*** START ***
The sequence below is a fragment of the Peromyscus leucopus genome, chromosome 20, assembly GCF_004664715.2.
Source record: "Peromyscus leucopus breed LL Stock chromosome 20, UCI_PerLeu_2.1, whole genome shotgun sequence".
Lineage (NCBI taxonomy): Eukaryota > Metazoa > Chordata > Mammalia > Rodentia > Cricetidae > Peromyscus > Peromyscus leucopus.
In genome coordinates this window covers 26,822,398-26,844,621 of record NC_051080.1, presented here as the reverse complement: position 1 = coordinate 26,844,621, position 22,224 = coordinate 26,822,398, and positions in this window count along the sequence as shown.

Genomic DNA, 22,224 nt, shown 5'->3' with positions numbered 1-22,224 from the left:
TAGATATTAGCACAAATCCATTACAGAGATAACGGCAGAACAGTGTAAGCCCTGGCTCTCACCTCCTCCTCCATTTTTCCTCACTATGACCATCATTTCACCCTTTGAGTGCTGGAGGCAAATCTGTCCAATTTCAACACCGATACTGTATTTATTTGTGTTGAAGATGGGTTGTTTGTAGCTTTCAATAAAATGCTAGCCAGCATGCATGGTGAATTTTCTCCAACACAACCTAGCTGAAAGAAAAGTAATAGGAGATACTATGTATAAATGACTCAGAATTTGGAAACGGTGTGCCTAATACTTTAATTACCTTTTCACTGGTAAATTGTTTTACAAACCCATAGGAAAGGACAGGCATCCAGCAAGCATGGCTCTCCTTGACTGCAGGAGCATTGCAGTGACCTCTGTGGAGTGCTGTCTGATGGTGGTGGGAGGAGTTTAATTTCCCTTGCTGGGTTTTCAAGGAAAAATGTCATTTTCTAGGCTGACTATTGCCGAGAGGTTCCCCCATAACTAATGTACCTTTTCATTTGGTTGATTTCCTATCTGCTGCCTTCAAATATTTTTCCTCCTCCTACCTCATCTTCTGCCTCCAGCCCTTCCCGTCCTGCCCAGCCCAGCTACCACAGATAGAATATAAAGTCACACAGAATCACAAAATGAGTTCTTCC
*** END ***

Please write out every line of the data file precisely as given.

The sequence below is a fragment of the Peromyscus leucopus genome, chromosome 20, assembly GCF_004664715.2.
Source record: "Peromyscus leucopus breed LL Stock chromosome 20, UCI_PerLeu_2.1, whole genome shotgun sequence".
Lineage (NCBI taxonomy): Eukaryota > Metazoa > Chordata > Mammalia > Rodentia > Cricetidae > Peromyscus > Peromyscus leucopus.
In genome coordinates this window covers 26,822,398-26,844,621 of record NC_051080.1, presented here as the reverse complement: position 1 = coordinate 26,844,621, position 22,224 = coordinate 26,822,398, and positions in this window count along the sequence as shown.

Genomic DNA, 22,224 nt, shown 5'->3' with positions numbered 1-22,224 from the left:
TAGATATTAGCACAAATCCATTACAGAGATAACGGCAGAACAGTGTAAGCCCTGGCTCTCACCTCCTCCTCCATTTTTCCTCACTATGACCATCATTTCACCCTTTGAGTGCTGGAGGCAAATCTGTCCAATTTCAACACCGATACTGTATTTATTTGTGTTGAAGATGGGTTGTTTGTAGCTTTCAATAAAATGCTAGCCAGCATGCATGGTGAATTTTCTCCAACACAACCTAGCTGAAAGAAAAGTAATAGGAGATACTATGTATAAATGACTCAGAATTTGGAAACGGTGTGCCTAATACTTTAATTACCTTTTCACTGGTAAATTGTTTTACAAACCCATAGGAAAGGACAGGCATCCAGCAAGCATGGCTCTCCTTGACTGCAGGAGCATTGCAGTGACCTCTGTGGAGTGCTGTCTGATGGTGGTGGGAGGAGTTTAATTTCCCTTGCTGGGTTTTCAAGGAAAAATGTCATTTTCTAGGCTGACTATTGCCGAGAGGTTCCCCCATAACTAATGTACCTTTTCATTTGGTTGATTTCCTATCTGCTGCCTTCAAATATTTTTCCTCCTCCTACCTCATCTTCTGCCTCCAGCCCTTCCCGTCCTGCCCAGCCCAGCTACCACAGATAGAATATAAAGTCACACAGAATCACAAAATGAGTTCTTCC